The greatest silver birch height is recorded exactly in plantations in fertile agricultural soils—in soil CAS in the trial 13Iec/Gail and in SPG soil in the trial 14Ozol/Med; the mentioned soils had been extensively used in agricultural production (Table 8), here the mean height of silver birch at the age of 15 years marked as 15.3 m.

In the plantations in SPG soil (trials No 3, 8, 10, 12, 14), the mean height of silver birch varies from 12.8 to 14.7 m, in ASG soil (trial No 6) from 12.1 to 12.5 m, in BUB soil (trial no 7) 14.3 m, and in GSC soil (4Kand/Aizl), on heavy gley base material, 8.5 m, but the mean diameter at breast height in these trials fluctuates from 9.7 to 13.2 cm, from 10.3 to 12.5, 10.9, and 7.9 cm, respectively (Table 8).

The productivity of silver birch plantations at the age of 15 years in different soils varies from 62 to 169 m3 ha−1 (Table 7).

Experimental trial1Grob/Bērz3Kuld/Rūmn4Kand/Aizl5Dob/Mez6Iec/Skuj7Vies/Pals8Amat/Laub9Koc/Zar10Mad/Birz11Gulb/Sop12Rez/Bit13Iec/Gail14Ozol/Med (initially 3000 trees ha−115Ozol/Med (initially 1600 trees ha−1
N, trees ha−11758195221652650250029282214235416508611400167527651480
D, cm10.6 ± 2.7111.6 ± 1.717.9 ± 2.2110.5 ± 2.6010.3 ± 2.8010.9 ± 1.969.7 ± 2.6010.4 ± 2.3510.8 ± 3.312.5 ± 2.498.8 ± 3.613.9 ± 2.4612.6 ± 2.0613.2 ± 2.29
H, m12.3 ± 1.1412.8 ± 0.808.5 ± 1.0014.2 ± 1.8212.5 ± 2.314.3 ± 1.0613.3 ± 1.8312.8 ± 1.5513.0 ± 2.1812.1 ± 0.5510.0 ± 3.016.2 ± 1.0614.0 ± 1.5314.7 ± 1.04
V, dm30.05340.06590.02190.05950.05120.06450.05050.05330.05820.07250.04390.09090.0489985
M, m3 ha−182101471281381451121311356261169143122
ZM, m3 ha−1 per year14.3312.174.6613.4921.6925.115.7220.9712.078.303.7229.8229.7224.97
Significant difference at 0.05 level (p < 0.05)Except trials 6, 7Except trials 2, 6, 14, 15Between allExcept trials 3, 12, 14, 15Except trials 3, 4, 7Except trials 4, 6Except trials 4, 10, 14, 15Except trials 2, 6, 7Except trials 2, 6, 14, 15Between allExcept trials 2, 6, 14, 15Between allExcept 13 Iec/GailExcept 13 Iec/Gail

Table 7.

Growth and productivity of birch (Betula pendula Roth) plantations on agricultural lands.

Experimental trialSoil typeMean tree volume, m3
Variants, planting schema
1 × 1 m1 × 2 m2 × 2 m2 × 3 m3 × 3 m

Table 8.

Variations in the mean tree volume of a 15-year birch depending on planting density at trial sites.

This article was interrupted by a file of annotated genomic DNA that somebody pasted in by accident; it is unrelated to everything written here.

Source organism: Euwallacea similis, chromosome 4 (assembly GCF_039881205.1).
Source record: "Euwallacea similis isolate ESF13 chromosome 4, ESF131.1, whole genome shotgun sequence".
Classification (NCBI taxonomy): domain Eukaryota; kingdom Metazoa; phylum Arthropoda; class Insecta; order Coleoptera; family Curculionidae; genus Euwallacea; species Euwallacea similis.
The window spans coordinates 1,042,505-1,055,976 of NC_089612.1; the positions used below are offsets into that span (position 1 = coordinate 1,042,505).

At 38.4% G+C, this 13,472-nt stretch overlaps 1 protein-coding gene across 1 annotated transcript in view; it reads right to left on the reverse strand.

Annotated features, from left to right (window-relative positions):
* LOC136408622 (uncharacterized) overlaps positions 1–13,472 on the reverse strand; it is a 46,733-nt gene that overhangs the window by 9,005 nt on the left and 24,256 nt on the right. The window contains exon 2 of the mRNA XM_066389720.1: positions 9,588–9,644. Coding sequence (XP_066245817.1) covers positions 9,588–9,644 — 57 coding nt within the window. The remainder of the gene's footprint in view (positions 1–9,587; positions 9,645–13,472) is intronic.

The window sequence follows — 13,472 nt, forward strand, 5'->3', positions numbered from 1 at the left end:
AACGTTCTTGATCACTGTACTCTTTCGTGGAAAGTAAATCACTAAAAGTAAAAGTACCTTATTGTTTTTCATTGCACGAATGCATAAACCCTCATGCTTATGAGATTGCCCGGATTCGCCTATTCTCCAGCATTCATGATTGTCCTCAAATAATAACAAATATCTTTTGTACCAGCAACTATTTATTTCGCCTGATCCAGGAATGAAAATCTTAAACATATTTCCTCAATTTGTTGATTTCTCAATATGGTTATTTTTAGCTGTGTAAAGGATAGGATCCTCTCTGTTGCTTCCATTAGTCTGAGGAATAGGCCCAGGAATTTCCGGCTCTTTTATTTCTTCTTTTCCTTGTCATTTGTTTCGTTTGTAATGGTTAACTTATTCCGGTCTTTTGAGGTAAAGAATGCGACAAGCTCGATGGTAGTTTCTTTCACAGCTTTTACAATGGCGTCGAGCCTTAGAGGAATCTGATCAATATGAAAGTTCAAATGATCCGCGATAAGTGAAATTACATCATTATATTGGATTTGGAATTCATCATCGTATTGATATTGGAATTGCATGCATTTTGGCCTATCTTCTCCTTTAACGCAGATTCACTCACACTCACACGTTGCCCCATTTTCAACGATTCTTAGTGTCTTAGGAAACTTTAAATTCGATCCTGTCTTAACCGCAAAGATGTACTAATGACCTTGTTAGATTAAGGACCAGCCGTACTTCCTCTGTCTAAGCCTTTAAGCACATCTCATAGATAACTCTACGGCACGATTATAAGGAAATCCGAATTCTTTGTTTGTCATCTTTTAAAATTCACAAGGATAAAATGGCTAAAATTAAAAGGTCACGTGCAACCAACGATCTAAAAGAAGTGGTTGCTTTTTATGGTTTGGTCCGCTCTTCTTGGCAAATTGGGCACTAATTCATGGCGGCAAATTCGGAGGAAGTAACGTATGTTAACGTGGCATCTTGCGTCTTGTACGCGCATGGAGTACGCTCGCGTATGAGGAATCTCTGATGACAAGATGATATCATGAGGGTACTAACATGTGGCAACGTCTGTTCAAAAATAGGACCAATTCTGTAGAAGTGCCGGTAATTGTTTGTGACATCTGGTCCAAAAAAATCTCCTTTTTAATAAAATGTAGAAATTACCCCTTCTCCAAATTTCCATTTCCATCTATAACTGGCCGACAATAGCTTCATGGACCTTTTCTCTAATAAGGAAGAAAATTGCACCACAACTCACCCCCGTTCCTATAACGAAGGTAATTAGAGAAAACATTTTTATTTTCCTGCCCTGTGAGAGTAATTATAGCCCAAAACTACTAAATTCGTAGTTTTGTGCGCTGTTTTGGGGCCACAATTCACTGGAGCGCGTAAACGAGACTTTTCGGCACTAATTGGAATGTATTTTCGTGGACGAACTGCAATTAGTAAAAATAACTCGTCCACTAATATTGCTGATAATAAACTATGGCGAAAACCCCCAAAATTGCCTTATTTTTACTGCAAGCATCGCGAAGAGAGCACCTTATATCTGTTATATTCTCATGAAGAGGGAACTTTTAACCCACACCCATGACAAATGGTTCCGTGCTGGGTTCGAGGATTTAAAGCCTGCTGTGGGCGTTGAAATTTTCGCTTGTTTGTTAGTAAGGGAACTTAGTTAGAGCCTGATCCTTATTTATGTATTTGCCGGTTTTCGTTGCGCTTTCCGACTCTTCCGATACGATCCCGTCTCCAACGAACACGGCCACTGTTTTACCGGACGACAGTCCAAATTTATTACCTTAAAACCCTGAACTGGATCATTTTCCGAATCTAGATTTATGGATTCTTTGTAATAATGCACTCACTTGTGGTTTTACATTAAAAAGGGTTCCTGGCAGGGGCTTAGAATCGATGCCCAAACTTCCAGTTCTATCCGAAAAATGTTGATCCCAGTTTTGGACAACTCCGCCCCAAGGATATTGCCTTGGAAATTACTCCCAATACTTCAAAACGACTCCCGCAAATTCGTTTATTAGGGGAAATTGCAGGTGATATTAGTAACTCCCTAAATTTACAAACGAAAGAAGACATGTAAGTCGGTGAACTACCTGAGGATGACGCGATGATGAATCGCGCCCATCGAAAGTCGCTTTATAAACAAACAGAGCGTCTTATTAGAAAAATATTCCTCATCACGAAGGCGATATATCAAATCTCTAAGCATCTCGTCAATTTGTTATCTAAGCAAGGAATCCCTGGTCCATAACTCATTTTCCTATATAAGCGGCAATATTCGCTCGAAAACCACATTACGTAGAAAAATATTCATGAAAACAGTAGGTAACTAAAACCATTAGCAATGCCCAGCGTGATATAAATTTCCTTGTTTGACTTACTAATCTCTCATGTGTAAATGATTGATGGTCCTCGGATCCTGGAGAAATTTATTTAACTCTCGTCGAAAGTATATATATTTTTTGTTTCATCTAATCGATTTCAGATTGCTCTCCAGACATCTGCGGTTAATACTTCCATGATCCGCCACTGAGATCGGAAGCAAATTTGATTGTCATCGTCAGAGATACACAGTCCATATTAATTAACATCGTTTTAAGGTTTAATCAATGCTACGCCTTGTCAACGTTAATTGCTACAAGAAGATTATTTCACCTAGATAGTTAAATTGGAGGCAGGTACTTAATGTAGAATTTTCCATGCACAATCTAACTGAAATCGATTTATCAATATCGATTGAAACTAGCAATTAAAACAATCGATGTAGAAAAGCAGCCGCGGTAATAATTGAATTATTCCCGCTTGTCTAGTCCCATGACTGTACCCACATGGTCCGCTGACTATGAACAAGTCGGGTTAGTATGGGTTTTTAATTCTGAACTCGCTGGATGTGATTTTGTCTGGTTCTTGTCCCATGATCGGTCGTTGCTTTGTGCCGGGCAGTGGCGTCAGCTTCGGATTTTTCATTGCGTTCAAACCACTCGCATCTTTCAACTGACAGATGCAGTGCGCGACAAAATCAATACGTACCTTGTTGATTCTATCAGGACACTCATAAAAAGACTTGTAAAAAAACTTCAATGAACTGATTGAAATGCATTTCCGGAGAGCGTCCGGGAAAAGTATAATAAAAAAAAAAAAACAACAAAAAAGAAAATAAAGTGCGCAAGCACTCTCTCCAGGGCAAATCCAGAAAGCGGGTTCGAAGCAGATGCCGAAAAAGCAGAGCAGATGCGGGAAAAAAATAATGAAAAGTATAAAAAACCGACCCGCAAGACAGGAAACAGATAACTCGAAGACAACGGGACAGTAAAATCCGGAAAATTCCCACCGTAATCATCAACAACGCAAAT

The current standing volume increment in silver birch plantation experimental trials varies from 7.54 to 29.82 m3 ha−1 per year: the smallest increment—4.66 m3 ha−1 per year—in 15-year-old plantations has been registered in heavy gley soil (4Kand/Aizl), but the largest, 29.72–29.82 m3 ha per year, in CAS soil (13/Gail) and in pseudogley soil (14/Med) (Table 7).

The data statistical analysis indicates that the productivity of silver birch plantations at the young stand age is also significantly smaller (p ≤ 0.05) in heavy gley soils (4Kand/Aizl).

The largest cumulative volumes of mean tree for silver birch are in SPG extendedly cultivated soil (14Ozol/6Med) 0.0960 m3, in CAS soil (13Iec/Gail) 0.0909 m3, and in ASG soil (6Iec/Skuj) 0.0798 m3, but the smallest cumulative volumes of mean tree have been recorded in GSC heavy gley soil in the trial 4Kand/Aizl, 0.0219 m3 (Table 7).

The growth of birch plantation, especially in the young age, depends on such factors as soil fertility, relief, microclimate, hydrological regime, and the method of establishing and tending the plantation. In terms of growth and yield, the best performance by the age of 15 years is shown by birch plantations (stock volume 112–169 m3 ha−1) in fertile agricultural soils with stable moisture regime (cultivated, sod-podzolic, unsaturated brown, sod-gley alluvial soils).

It should be noted that the significant differences for the tree volume growth of birch plantation in 15 years depend on planting density (Table 8) [1, 26, 27].

Investigations show the same results than Estonian and Scandinavian researchers [24, 29, 30]; that higher density birch plantations (10,000 and 5000 trees ha−1) are profitable as short-rotation plantations of energy wood, but plantations with lower density (1600, 1100 trees ha−1) could be used for cultivating birch timber.